3. Records liaisons are responsible for
    1. Obtaining training from the Records Manager
    2. Becoming familiar with records management guidelines given on the records retention website
    3. Enforcing the Campus Retention Schedule in their departments
    4. Managing the department's records
    5. Attending required records liaisons' meetings
  4. Records Manager is responsible for
    1. Assisting in the design and implementation of records management programs
    2. Educating and training records liaisons and others involved with recordkeeping
    3. Managing the records center and oversight of other records repositories
    4. Developing and maintaining the Campus Retention Schedule
    5. Issuing and updating policies and guidelines given on the records retention website
    6. Annual departmental reviews and Campus Retention Schedule follow up with training as required
    7. Managing the components listed above

IV. Procedures

Detailed procedures can be found on the records retention website. Each department must become familiar with and follow the Campus Retention Schedule. For any unique records not covered in the schedule, the department should contact the Records Manager for assistance and information.

  1. The Campus Retention Schedule is created or updated by the Records Manager after a records inventory and according to retention periods based on legal, administrative, and historical value. The schedule is official and published on the records retention website after review by Information Security, finance, and legal counsel. Departmental schedules must also be reviewed the Records Manager.
    1. State, federal, and/or regulatory requirements prescribe minimum records retention periods.
    2. Once the specific retention period for any paper or electronic record has been reached, the record will be destroyed consistent with appropriate procedures.
    3. Notwithstanding minimum retention periods, all records shall be maintained until all required audits are completed and shall be kept beyond the listed retention period if litigation is pending or in progress. The Records Manager must be notified of any litigation that would require retention of records beyond normal disposition.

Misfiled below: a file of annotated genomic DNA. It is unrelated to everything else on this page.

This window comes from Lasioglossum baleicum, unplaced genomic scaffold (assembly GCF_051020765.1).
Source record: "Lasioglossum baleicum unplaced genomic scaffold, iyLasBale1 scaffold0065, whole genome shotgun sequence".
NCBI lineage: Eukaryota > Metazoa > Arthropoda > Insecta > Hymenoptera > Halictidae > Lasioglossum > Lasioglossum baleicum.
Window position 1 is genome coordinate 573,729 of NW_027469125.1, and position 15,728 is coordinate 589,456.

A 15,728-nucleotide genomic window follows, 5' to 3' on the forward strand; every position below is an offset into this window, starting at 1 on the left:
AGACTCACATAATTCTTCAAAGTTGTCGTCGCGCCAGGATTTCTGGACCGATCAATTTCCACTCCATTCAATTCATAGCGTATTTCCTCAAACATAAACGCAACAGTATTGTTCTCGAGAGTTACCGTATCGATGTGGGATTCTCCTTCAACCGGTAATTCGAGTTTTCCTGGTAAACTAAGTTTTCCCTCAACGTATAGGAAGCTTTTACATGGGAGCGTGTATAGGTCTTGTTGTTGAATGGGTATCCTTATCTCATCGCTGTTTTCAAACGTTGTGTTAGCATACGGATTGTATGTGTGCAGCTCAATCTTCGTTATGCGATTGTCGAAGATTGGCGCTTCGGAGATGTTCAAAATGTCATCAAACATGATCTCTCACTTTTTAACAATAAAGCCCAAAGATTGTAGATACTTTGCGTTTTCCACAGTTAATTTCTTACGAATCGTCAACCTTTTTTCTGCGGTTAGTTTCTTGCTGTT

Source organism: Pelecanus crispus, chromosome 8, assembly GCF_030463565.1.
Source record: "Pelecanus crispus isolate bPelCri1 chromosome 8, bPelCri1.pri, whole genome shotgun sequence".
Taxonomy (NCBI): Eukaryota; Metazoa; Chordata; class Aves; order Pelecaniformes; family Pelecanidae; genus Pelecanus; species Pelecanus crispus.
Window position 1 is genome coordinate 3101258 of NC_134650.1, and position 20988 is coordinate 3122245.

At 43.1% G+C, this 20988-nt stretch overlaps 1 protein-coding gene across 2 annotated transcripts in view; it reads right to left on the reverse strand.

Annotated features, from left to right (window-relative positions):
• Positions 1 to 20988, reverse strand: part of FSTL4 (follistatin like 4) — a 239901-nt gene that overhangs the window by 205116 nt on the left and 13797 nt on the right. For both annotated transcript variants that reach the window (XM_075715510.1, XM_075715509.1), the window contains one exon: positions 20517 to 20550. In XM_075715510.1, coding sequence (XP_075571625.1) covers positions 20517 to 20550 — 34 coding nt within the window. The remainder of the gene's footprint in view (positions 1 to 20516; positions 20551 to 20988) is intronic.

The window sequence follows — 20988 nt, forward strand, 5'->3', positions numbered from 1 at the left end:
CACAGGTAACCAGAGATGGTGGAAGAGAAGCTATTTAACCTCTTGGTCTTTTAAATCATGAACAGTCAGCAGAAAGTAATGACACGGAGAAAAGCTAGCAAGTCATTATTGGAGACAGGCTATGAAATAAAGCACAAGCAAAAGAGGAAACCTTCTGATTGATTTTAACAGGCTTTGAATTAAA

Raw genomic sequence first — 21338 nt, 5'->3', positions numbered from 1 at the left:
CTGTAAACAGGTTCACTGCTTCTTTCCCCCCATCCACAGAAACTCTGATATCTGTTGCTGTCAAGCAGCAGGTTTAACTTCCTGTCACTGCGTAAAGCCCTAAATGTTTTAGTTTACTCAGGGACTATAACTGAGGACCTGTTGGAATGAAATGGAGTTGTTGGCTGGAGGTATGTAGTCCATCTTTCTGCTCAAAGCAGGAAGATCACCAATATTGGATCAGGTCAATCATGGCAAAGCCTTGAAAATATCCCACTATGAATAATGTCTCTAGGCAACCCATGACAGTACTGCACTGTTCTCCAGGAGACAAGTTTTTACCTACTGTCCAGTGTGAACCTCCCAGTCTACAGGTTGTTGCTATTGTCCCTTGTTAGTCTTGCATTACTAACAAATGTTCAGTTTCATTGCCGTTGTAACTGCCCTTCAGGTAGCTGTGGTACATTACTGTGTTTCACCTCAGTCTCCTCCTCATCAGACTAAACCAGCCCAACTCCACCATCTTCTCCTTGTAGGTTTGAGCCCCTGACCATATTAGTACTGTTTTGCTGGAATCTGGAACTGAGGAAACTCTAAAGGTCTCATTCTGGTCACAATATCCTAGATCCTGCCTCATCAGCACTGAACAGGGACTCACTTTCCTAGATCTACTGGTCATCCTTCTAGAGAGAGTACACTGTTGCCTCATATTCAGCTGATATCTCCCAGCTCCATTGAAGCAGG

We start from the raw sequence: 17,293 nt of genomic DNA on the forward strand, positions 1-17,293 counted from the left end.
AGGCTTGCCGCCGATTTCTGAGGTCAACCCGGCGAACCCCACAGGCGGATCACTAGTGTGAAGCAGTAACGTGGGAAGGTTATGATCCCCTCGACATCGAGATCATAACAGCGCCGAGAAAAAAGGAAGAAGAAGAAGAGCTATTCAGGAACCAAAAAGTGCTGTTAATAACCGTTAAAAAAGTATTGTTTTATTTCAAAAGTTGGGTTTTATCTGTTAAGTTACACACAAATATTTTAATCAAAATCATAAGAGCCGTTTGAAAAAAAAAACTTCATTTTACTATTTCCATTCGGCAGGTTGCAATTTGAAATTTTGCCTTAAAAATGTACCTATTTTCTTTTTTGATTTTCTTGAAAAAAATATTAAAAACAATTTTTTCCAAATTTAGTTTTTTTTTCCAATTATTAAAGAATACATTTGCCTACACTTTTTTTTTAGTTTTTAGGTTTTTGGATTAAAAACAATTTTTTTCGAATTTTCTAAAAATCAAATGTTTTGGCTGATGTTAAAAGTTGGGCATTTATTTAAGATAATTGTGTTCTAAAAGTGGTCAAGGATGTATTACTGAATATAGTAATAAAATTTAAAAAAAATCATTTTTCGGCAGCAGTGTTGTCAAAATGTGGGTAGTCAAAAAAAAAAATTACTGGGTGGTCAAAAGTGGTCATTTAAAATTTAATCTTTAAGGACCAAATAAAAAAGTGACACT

4. Destruction of records is permitted in accordance with the law only after expiration of the retention periods stated on the approved Campus Retention Schedule.
  2. Records that have entered a retention state and are no longer in current use are held in department offices until the retention period is met, then are disposed of either through destruction or transfer. Destruction of records must be reviewed and accompanied by a signed Destruction Form. Records selected for long term or permanent storage must meet the BYU-Idaho Permanent Library Holdings Policy for University Departments and be reviewed by Special Collections Librarians prior to transfer to permanent library holdings. Permanent records include hard copies and electronic version of records. The University's permanent records are maintained in the library.
  3. Records Retention Requirements for Automated Systems
    1. Electronic records follow procedures listed in the Campus Retention Schedule.
    2. Systems managers will contact the Records Manager who will assist the department that owns the data in determining records retention requirements for the electronic data on new and existing systems.
    3. Software solutions are part of the records management process. SharePoint is the recommended solution for facilitating electronic document sharing and management particularly for documents related to a committee or council. The Records Manager should be contacted regarding the use of SharePoint.
  4. The implementation of a vital records program to protect and preserve records that contain information vital to the conduct of business in the event of a major disaster is crucial. These documents contain the information necessary to recreate the organization's legal and financial position. Vital records generally represent only a small portion of all records and information maintained by the organization. The Records Manager will review the vital records program annually. Areas of importance are financial records, employee records, student academic records (specifically student transcripts), insurance policy information, ownership records, major contracts and agreements, corporate records, and negotiable instruments.